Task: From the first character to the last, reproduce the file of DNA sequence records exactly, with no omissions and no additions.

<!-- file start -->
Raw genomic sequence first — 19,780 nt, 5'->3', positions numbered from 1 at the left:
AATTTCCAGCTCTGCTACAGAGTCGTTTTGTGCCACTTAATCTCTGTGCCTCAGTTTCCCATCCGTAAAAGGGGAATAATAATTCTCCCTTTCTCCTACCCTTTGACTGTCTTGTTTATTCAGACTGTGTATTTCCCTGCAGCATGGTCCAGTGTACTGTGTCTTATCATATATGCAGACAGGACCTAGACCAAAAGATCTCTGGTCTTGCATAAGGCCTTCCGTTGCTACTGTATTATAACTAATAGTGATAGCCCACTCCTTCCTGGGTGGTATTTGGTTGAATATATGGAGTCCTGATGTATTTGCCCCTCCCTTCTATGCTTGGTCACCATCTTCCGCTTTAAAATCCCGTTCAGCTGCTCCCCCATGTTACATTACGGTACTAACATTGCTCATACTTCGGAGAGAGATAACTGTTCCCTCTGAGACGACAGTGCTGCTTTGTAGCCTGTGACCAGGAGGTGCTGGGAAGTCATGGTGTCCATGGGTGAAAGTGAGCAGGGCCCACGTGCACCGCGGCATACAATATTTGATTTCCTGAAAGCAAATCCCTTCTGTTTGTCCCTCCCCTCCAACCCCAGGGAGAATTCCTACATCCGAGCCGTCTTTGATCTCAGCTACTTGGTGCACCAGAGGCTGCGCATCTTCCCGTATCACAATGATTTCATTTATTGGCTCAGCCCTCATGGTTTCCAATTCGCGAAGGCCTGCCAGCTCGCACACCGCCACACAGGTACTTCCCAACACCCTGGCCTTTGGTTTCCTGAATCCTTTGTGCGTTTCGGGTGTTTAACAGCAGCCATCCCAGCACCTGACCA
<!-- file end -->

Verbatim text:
Raw genomic sequence first — 19,780 nt, 5'->3', positions numbered from 1 at the left:
AATTTCCAGCTCTGCTACAGAGTCGTTTTGTGCCACTTAATCTCTGTGCCTCAGTTTCCCATCCGTAAAAGGGGAATAATAATTCTCCCTTTCTCCTACCCTTTGACTGTCTTGTTTATTCAGACTGTGTATTTCCCTGCAGCATGGTCCAGTGTACTGTGTCTTATCATATATGCAGACAGGACCTAGACCAAAAGATCTCTGGTCTTGCATAAGGCCTTCCGTTGCTACTGTATTATAACTAATAGTGATAGCCCACTCCTTCCTGGGTGGTATTTGGTTGAATATATGGAGTCCTGATGTATTTGCCCCTCCCTTCTATGCTTGGTCACCATCTTCCGCTTTAAAATCCCGTTCAGCTGCTCCCCCATGTTACATTACGGTACTAACATTGCTCATACTTCGGAGAGAGATAACTGTTCCCTCTGAGACGACAGTGCTGCTTTGTAGCCTGTGACCAGGAGGTGCTGGGAAGTCATGGTGTCCATGGGTGAAAGTGAGCAGGGCCCACGTGCACCGCGGCATACAATATTTGATTTCCTGAAAGCAAATCCCTTCTGTTTGTCCCTCCCCTCCAACCCCAGGGAGAATTCCTACATCCGAGCCGTCTTTGATCTCAGCTACTTGGTGCACCAGAGGCTGCGCATCTTCCCGTATCACAATGATTTCATTTATTGGCTCAGCCCTCATGGTTTCCAATTCGCGAAGGCCTGCCAGCTCGCACACCGCCACACAGGTACTTCCCAACACCCTGGCCTTTGGTTTCCTGAATCCTTTGTGCGTTTCGGGTGTTTAACAGCAGCCATCCCAGCACCTGACCA